Tuesday, September 30, 2008

A Call for Common Sense

Below are some talking points on where to go from here on the bailout, "A Call for Common Sense" made by representatives from several different groups.


Every man, woman, and child in America is now being told to ante up $2000 – an estimated $700 billion in all – to bail out Wall Street’s recklessness, or the very people who created this crisis are telling us that they will bring down our entire economy.

The Treasury Department’s proposal that the Secretary be given essentially unlimited authority to spend $700 billion to bail out any financial institution across the world is irresponsible and unacceptable.

We urge the Congress to insist on some basic conditions for any bailout.

1. Public Oversight. This kind of power can never be centralized in a single individual – much less one who did not even stand for election. Any funds must be controlled by an independent entity, with consumers and workers given seats on its board. Congress should be empowered to name independent monitors and to approve all board members.

2. Protect the Taxpayer. The Treasury bill would have taxpayers buying paper that nobody else wants at prices far above its current value. If a firm wants to auction off its toxic paper to the US Government, taxpayers should get equity in that firm equal to any amount paid in excess of the paper’s value. This will deter profitable firms from using the government as a dumpster for their toxic paper. And it will insure that if the bailout works and the firms become profitable, taxpayers, not simply bankers, benefit from the upside.

3. Curb the casino. This crisis was caused because sensible regulations of the banking system that worked for dozens of years were dismantled or went unenforced. No bailout can go forward without requiring the necessary regulation to insure this does not happen again. Any institution, which receives assistance, should agree to come under a microscope going forward in terms of disclosure requirements, and it should have stringent capital requirement imposed upon it.

4. Invest in the real economy. Ending the bankers strike is not sufficient enough to avoid the recession into which we have been driven. Major public investment in new energy and conservation, rebuilding schools and infrastructure, extending unemployment and food stamps, helping states avoid crippling cuts in police and health services – is vital to get the real economy moving and put people back to work. No bailout should proceed without being linked to support for a major public investment plan to get the economy going.

5. Hold CEOs and Boards of Directors Accountable. Wall Street CEOs shouldn’t be pocketing millions while taxpayers are forced to bail them out. Any firm that applies for relief must agree to cancel all stock option programs and CEOs should have stringent limits placed on their compensation until the Company has repaid all taxpayer assistance.

6. Aid the victims, not just the predators. Both bankers and home owners made foolish bets that home prices would keep rising. Many homeowners, however, were misled by predatory lenders into taking mortgages that they didn’t understand and couldn’t afford. It would be simply obscene to help the predators and not those that they preyed upon. No bail out of the banks should take place without measures to help people in trouble stay in their homes. Explicit provisions should ensure use of the full array of financial and legal tools available to the government to stop foreclosures and restructure home mortgage loans for ordinary Americans, including amending the bankruptcy code to allow judges to modify mortgages. Where workouts are not feasible, people should be allowed to stay in their homes as renters.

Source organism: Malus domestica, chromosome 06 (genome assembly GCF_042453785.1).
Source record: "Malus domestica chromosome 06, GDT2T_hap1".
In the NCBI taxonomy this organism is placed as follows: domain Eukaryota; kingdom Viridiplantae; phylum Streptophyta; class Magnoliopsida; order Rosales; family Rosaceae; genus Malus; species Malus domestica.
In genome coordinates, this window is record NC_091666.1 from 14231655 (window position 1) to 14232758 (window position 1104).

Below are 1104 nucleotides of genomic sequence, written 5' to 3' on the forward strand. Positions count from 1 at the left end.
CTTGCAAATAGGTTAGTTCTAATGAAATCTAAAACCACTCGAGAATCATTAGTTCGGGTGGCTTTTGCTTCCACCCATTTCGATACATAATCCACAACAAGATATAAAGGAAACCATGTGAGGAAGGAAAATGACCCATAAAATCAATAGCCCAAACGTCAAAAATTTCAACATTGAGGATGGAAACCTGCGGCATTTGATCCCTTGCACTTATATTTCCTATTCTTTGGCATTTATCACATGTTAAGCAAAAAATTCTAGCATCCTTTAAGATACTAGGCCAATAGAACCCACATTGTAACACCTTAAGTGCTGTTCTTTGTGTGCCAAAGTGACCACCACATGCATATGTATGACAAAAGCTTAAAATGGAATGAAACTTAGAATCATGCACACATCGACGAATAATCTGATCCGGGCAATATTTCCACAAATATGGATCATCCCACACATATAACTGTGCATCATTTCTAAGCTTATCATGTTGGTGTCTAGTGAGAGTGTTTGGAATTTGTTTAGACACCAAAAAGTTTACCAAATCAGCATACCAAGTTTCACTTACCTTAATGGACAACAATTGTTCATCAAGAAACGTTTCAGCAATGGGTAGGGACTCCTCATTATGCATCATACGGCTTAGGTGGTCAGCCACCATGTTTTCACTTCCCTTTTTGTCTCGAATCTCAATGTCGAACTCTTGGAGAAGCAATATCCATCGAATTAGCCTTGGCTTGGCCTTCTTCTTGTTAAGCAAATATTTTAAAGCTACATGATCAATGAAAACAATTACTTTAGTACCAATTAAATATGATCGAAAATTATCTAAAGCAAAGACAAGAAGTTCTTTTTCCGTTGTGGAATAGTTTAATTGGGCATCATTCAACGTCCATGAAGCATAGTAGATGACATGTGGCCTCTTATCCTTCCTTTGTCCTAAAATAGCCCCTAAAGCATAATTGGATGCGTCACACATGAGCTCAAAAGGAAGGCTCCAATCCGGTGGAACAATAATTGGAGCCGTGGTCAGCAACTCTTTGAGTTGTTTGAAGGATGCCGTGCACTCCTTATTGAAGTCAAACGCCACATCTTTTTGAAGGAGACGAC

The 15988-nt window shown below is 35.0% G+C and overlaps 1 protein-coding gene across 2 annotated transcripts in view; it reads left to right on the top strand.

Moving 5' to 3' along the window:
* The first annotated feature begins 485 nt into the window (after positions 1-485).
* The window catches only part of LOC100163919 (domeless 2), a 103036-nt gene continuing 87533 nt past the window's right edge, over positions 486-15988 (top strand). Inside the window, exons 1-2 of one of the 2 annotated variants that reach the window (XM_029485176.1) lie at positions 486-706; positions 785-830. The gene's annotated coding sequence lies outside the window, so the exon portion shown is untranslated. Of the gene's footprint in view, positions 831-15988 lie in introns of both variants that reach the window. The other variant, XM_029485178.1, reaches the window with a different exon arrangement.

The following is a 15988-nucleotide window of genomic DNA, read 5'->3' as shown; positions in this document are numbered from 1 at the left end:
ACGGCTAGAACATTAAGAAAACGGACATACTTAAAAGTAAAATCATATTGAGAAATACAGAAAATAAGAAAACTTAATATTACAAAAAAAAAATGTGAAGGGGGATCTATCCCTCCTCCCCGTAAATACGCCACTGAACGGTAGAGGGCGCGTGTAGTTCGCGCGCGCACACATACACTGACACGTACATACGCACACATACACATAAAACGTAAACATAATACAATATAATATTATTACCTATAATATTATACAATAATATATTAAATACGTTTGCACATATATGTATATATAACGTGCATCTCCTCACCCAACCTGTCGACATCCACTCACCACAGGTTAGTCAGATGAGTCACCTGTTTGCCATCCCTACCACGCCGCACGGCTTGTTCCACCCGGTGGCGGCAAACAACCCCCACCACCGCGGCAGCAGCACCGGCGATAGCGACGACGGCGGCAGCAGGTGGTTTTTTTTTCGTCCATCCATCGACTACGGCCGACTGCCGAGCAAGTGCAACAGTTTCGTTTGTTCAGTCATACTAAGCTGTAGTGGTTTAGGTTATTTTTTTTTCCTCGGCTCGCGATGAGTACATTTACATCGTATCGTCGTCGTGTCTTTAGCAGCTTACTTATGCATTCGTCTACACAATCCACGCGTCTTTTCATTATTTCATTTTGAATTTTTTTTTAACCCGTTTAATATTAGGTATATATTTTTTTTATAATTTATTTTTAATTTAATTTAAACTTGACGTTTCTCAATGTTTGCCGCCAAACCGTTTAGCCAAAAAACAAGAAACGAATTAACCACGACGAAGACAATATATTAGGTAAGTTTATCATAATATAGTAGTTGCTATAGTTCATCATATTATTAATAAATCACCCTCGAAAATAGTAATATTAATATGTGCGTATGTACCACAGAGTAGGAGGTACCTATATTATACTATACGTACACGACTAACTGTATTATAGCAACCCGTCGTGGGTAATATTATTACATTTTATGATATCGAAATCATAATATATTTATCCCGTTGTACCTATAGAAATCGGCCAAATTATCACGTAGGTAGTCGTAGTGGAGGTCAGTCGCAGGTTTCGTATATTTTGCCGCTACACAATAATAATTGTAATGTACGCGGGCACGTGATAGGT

John Sweeney, President, AFL-CIO
Andy Stern, President, Service Employees International Union (SEIU)
Gerald McEntee, President, American Federation of State, County and Municipal Employees (AFSCME)
Randi Weingarten, President, American Federation of Teachers (AFT)
Larry Cohen, President, Communications Workers of America (CWA)
Dennis Van Roekel, President, National Education Association (NEA)
Leo Gerard, President, United Steelworkers (USW)
Maude Hurd, National President, ACORN
Nan Aron, President, Alliance for Justice
Amy Issacs, National Director, Americans for Democratic Action
Bob Borosage, Co-Director, Campaign for America’s Future
Kevin Zeese, Executive Director, Campaign for Fresh Air & Clean Politics
John Podesta, President, Center for American Progress Action Fund
Deepak Bhargava, President, Center for Community Change
Deborah Weinstein, Executive Director, Coalition for Human Needs
Donald Mathis, President, Community Action Partnership
Jane Hamsher, firedoglake.com
James D. Weill, President, Food Research & Action Center (FRAC)
Brent Blackwelder, President, Friends of the Earth
John Cavanagh, Director, Institute for Policy Studies
Sarita Gupta, Executive Director, Jobs with Justice
Wade Henderson, President, Leadership Conference on Civil Rights
Carissa Picard, Esq., President, Military Spouses for Change
Sally Greenberg, Executive Director, National Consumers League
Christine L. Owens, Executive Director, National Employment Law Project
Gary Bass, Executive Director, OMB Watch
Joanne Carter, Executive Director, RESULTS
William McNary, President, USAction
Paula Brantner, Executive Director, Workplace Fairness
Dan Cantor, Executive Director, Working Families Party
Mark Lotwis, Executive Director, 21st Centu

Friday, September 26, 2008

Stop the Bailout!

This week, Congress will finalize the largest government intervention in financial markets since the Great Depression. The Bush Administration is asking for $700 billion to bail out Wall Street by buying up the mountains of bad debt they accumulated during the housing bubble.

Plenty for Wall Street, Nothing for Main Street!

Outrageously, the Administration proposal includes nothing for struggling homeowners, no protections for taxpayers or sharing of future profits and no regulatory control over the institutions that created the mess. In short, they want to privatize the profits, and socialize the losses! And, what is perhaps the most galling display of greed and corruption, while the Republicans plan to stick each American taxpayer with a $2000 bill, the CEO's who crafted the schemes that led to this disaster get to keep their multi-million dollar salaries. These large banks and mortgage companies are benefiting from irresponsible lending at best (and predatory lending at worst), while the victims of their mistakes receive no help.

Click here to send a message to Congress.

Call your US Representative and Senators:  1-800-473-6711, toll-free, thanks to American Friends Service Committee*

In the Rochester area, you can contact Senator Clinton's local office at 585-263-6250 and Senator Schumer's local office at 585-263-5866. In the Buffalo area, you can contact Senator Clinton's local office at 716-845-9725 and Senator Schumer's local office at 716-846-4111.

Tell them: